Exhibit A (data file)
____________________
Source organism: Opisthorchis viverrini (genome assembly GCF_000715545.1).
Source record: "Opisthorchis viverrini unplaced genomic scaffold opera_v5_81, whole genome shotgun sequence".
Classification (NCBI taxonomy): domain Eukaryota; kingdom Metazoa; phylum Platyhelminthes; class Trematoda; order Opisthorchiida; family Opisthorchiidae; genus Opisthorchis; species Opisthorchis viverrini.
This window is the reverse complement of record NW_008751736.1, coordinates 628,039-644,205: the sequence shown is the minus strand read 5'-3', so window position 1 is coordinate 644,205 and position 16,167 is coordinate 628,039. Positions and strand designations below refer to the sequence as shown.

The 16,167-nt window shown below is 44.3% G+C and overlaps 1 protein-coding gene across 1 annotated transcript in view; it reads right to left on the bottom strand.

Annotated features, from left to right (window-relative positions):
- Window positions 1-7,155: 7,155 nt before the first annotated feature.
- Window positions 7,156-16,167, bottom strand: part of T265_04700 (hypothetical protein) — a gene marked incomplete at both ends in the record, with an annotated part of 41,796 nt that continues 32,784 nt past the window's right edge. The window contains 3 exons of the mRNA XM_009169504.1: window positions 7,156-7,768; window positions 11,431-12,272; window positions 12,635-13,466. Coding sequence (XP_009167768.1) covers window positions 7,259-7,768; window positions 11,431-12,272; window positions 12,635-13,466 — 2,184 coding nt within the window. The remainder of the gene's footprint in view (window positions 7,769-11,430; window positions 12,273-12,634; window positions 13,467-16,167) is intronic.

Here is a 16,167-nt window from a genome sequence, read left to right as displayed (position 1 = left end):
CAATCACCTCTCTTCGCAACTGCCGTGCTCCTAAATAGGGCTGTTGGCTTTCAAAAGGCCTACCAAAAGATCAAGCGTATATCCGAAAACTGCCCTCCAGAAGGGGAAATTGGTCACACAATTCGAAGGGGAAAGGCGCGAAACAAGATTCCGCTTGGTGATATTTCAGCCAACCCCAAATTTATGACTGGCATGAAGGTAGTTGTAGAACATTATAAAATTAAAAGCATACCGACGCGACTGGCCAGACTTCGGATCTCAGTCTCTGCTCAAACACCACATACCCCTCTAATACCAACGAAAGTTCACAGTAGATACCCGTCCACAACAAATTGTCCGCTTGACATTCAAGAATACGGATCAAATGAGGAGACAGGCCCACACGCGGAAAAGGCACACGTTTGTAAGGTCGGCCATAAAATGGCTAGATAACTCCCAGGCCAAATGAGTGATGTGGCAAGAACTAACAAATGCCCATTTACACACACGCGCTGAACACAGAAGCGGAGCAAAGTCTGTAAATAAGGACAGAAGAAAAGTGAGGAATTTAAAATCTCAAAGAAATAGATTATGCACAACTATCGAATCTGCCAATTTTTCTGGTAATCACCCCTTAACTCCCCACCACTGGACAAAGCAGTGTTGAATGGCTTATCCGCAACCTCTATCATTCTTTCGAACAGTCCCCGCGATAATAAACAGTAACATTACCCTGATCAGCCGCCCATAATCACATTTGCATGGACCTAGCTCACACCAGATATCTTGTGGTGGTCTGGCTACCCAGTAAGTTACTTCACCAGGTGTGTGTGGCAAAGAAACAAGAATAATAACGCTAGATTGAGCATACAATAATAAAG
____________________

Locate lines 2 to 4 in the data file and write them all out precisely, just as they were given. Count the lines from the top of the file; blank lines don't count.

Source record: "Opisthorchis viverrini unplaced genomic scaffold opera_v5_81, whole genome shotgun sequence".
Classification (NCBI taxonomy): domain Eukaryota; kingdom Metazoa; phylum Platyhelminthes; class Trematoda; order Opisthorchiida; family Opisthorchiidae; genus Opisthorchis; species Opisthorchis viverrini.
This window is the reverse complement of record NW_008751736.1, coordinates 628,039-644,205: the sequence shown is the minus strand read 5'-3', so window position 1 is coordinate 644,205 and position 16,167 is coordinate 628,039. Positions and strand designations below refer to the sequence as shown.